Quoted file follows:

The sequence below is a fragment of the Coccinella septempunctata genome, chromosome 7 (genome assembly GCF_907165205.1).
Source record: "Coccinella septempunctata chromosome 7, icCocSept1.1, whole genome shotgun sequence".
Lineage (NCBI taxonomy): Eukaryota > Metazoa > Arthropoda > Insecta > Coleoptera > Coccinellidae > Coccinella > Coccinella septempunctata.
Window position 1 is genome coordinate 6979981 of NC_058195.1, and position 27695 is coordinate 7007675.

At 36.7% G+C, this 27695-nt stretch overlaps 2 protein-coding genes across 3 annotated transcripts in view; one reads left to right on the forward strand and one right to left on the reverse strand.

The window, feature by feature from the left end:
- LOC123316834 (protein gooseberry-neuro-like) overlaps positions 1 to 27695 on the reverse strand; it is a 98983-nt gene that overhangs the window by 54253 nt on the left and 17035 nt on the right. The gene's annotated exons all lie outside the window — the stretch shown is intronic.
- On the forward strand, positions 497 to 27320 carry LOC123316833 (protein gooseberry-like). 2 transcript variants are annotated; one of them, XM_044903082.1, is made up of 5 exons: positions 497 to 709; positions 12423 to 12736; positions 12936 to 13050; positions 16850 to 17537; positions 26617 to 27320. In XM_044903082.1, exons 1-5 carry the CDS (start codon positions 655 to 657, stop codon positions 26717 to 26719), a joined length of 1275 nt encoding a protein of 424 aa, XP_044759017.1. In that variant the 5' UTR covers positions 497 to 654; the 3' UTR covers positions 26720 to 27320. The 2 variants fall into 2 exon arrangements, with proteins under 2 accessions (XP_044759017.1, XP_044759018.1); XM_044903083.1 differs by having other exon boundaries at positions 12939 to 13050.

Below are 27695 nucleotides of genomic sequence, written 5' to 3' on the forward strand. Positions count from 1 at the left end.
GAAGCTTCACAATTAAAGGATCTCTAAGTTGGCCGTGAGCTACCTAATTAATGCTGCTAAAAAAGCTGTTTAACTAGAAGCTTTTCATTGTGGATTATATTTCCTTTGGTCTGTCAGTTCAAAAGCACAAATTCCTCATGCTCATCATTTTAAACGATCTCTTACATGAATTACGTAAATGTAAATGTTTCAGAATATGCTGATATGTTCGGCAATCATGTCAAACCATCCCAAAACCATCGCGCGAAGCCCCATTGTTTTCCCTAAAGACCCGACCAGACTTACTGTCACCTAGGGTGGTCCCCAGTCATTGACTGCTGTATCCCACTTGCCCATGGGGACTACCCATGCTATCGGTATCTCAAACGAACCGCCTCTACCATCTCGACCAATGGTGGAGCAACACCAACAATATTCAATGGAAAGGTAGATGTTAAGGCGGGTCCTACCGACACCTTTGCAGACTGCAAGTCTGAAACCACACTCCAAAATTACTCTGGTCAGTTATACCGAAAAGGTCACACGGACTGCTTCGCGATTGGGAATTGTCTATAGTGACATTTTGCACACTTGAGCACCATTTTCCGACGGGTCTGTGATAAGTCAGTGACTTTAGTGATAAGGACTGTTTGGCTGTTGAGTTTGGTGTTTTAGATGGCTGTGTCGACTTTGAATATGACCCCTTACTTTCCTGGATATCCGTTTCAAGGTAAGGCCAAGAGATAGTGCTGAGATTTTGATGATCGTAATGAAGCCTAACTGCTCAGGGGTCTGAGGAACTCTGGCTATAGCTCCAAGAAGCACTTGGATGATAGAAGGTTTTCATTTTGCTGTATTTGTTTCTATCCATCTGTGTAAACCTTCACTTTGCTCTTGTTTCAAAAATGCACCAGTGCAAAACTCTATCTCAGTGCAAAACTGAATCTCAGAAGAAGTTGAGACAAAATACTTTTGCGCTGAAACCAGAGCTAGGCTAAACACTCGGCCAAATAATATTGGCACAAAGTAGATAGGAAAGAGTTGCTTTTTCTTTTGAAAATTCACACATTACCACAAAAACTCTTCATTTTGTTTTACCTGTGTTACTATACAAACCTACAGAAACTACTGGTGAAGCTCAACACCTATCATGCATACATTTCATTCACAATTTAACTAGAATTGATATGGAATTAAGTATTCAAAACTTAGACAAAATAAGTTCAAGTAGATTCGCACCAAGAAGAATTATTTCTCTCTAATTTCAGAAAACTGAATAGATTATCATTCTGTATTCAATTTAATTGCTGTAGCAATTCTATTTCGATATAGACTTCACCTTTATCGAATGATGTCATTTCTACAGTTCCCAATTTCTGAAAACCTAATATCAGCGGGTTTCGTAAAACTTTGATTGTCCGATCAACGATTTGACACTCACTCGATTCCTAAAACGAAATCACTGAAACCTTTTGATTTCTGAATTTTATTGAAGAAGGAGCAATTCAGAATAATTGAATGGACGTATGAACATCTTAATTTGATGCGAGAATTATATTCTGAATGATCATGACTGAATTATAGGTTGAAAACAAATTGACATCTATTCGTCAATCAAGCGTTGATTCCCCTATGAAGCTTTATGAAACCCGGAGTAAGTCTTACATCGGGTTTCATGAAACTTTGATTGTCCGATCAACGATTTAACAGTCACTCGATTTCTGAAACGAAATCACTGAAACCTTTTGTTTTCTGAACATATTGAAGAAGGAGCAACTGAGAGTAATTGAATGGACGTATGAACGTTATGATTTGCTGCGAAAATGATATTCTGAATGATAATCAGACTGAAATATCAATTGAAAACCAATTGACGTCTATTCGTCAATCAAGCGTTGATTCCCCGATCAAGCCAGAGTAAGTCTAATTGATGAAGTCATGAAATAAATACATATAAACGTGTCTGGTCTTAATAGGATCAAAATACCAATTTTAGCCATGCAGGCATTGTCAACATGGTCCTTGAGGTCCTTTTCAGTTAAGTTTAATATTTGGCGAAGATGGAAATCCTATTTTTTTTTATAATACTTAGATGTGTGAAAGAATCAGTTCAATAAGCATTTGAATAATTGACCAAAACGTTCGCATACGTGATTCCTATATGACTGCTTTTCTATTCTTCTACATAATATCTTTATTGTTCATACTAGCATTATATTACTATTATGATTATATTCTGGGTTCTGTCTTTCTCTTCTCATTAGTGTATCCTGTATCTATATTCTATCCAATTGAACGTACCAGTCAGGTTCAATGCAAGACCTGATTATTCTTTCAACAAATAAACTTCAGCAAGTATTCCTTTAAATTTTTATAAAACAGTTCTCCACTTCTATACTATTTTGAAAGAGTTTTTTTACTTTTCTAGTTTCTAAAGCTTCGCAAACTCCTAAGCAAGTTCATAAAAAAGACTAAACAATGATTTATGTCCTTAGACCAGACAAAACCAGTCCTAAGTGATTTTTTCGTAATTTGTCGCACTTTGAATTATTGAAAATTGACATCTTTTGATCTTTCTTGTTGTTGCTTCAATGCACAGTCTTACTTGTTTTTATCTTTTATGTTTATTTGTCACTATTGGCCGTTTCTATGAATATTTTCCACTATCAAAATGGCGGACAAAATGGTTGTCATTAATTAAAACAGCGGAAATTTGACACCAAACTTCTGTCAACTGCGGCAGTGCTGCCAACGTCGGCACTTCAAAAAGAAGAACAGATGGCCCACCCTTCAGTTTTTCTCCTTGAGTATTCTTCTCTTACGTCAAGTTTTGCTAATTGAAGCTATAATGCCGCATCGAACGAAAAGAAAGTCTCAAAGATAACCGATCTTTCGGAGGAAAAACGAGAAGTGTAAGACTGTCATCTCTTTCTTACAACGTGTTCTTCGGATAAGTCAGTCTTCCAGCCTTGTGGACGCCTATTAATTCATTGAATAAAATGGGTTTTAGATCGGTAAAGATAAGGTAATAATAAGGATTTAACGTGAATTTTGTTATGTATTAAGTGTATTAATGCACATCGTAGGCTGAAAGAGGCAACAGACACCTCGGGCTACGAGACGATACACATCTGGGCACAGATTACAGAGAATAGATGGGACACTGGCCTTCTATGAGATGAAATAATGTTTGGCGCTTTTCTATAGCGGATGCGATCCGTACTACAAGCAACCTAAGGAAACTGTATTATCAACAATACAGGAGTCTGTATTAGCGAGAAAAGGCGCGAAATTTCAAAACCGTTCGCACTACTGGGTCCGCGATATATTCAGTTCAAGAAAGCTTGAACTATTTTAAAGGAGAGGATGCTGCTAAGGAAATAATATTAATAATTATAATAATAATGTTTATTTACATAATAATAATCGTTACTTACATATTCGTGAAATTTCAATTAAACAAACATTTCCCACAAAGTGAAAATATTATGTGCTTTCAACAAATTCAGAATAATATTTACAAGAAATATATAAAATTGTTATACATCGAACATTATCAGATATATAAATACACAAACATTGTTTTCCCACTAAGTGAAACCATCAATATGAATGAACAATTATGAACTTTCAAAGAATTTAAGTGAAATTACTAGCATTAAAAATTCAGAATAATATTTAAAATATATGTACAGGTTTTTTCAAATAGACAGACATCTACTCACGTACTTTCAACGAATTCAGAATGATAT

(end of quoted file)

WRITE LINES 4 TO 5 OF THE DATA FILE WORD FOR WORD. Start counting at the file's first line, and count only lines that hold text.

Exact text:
Window position 1 is genome coordinate 6979981 of NC_058195.1, and position 27695 is coordinate 7007675.

At 36.7% G+C, this 27695-nt stretch overlaps 2 protein-coding genes across 3 annotated transcripts in view; one reads left to right on the forward strand and one right to left on the reverse strand.